Air Force Touts Success of Program Allowing Recruits to Meet Drill Instructors Before Shipping Out to Boot Camp

U.S. Air Force military training instructor speaks to new Air Force trainees
U.S. Air Force military training instructor provides a correction to a group of new Air Force trainees on proper drill movements at Joint Base San Antonio-Lackland, Texas, Mar. 7, 2023. (U.S. Air Force photo by Brian Boisvert)

The Air Force says a program allowing recruits to connect online with a drill instructor before arriving at basic military training is now being used across the country and has reduced the number of dropouts as the service faces a recruiting crisis.

The "Ask an MTI" -- or military training instructor -- program allows recruits, along with their recruiters, to connect with the airmen leading boot camp so they can ask questions about what lies ahead for them, ranging from what food is served to how they should physically prepare before shipping out, according to the service.

"The applicants feel more at ease and prepared," Tech. Sgt. Lacie Tadych, an enlisted accessions recruiter who recruits out of Bowling Green, Kentucky, said in an Air Force press release. "There has also been quite a bit of feedback from the recruiters regarding how much they are learning as well."

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The Ask an MTI program started out in 2021 as a grassroots effort, but within the last few months it has grown to "all 25 recruiting squadrons across the country," according to the Air Force.

The video calls begin with a 30-minute window where recruiters can be briefed on the latest updates and changes to boot camp. Then, recruits join the call for an hour to ask questions about what basic military training has in store for them.

"They benefit from hearing the answers to questions submitted by other recruits on topics they didn't even think to ask about," Tech. Sgt. Sarah Bento, a military training instructor and the 737th Training Group chief of protocol who manages the program, said in the press release.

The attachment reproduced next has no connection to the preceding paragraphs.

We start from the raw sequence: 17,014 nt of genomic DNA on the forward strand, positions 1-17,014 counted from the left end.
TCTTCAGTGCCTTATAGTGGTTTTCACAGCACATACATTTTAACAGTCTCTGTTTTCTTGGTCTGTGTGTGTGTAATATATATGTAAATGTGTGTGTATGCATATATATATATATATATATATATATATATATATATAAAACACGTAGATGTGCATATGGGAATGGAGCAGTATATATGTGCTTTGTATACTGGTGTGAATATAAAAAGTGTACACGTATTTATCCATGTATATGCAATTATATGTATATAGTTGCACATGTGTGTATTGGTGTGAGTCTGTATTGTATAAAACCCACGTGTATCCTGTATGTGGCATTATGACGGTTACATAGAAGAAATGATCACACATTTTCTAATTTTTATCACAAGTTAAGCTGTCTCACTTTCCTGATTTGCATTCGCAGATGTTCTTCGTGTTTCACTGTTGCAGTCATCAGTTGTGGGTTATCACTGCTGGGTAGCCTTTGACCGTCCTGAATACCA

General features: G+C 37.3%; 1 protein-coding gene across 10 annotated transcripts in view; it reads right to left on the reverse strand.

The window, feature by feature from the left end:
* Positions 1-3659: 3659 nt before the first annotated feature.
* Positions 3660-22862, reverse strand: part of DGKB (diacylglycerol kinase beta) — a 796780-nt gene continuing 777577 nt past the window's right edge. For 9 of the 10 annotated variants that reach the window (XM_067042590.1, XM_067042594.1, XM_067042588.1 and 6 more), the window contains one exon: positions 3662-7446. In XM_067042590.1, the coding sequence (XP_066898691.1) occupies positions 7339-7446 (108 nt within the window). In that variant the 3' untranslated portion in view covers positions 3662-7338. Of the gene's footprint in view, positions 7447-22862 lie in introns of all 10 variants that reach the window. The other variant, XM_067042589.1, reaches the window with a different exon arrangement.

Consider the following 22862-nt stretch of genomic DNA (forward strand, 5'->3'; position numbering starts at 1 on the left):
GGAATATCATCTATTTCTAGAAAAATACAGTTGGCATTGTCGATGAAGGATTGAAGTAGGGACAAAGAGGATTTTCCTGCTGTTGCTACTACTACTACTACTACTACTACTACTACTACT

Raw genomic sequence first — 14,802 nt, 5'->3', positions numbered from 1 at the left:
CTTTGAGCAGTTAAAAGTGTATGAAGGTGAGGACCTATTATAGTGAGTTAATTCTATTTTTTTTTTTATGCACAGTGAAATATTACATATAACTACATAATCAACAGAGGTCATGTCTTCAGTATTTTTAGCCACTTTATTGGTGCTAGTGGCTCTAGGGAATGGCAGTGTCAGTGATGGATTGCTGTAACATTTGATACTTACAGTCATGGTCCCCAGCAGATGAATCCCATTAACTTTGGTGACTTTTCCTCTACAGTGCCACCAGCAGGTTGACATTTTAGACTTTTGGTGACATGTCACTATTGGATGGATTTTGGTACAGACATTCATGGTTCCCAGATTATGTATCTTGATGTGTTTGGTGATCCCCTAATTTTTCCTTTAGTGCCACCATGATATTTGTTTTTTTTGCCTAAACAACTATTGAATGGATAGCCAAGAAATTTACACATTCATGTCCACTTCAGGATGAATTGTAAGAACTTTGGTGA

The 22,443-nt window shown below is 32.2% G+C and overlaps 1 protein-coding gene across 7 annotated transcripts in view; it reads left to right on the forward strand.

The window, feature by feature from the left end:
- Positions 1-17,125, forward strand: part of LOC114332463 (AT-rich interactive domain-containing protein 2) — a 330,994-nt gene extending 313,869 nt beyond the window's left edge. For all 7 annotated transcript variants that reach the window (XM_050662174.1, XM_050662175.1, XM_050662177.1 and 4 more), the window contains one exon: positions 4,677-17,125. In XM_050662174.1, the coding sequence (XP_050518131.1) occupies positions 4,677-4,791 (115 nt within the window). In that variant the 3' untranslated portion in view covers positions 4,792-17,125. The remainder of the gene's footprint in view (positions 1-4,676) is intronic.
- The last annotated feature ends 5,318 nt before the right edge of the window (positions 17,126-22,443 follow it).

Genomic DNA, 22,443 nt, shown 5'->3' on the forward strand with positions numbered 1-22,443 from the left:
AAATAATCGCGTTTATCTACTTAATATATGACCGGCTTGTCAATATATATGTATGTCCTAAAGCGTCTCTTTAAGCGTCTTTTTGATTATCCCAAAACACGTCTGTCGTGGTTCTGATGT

The calls take place 25 times per quarter, once for each enlisted recruiting squadron, the press release said. On average, roughly five recruits join for each call.

Tadych, the 369th Recruiting Group's lead for the program, said in the press release that there has been a drop in the Delayed Entry Program discharge rate since they've been hosting the calls.

"They are in the DEP for a much longer period, and these calls have kept them motivated and excited," Tadych said.

The calls are also useful for informing recruiters and new recruits about changes to basic military training, which have been occurring for the past year.

This month, the service reorganized many of the existing classes that teach airmen and Guardians the basics of physical fitness, training and wellness throughout the seven and a half weeks of boot camp and instead began front-loading the first five days -- called "zero week" -- with that information.

Last year, the Air Force announced that it was getting rid of BEAST Week, the four-day deployed war exercise that had been a staple of the service's boot camp for the previous 16 years.

It was replaced by a new exercise called PACER FORGE, a lengthy acronym that stands for the Primary Agile Combat Employment Range, Forward Operations Readiness Generation Exercise.

The Ask an MTI program's growth comes as the Department of the Air Force works to make sure recruits can make it through basic military training amid one of the toughest recruiting environments in decades.

In fiscal 2023, which ended last month, the service missed its enlisted active-duty recruiting goals for the first time since 1999, getting only 24,100 of the enlisted airmen of the 26,877 it needed.

"We are cautiously optimistic, though, as we head into FY24," Leslie Brown, a spokeswoman for the Air Force Recruiting Service, told last month. "We've seen some positive trends, such as the positive growth of our DEP [delayed-entry program], which is double what it was this time last year.

"It's still lower than we want it to be, but we are continuing to see increases," she said.

-- Thomas Novelly can be reached at Follow him on Twitter @TomNovelly.

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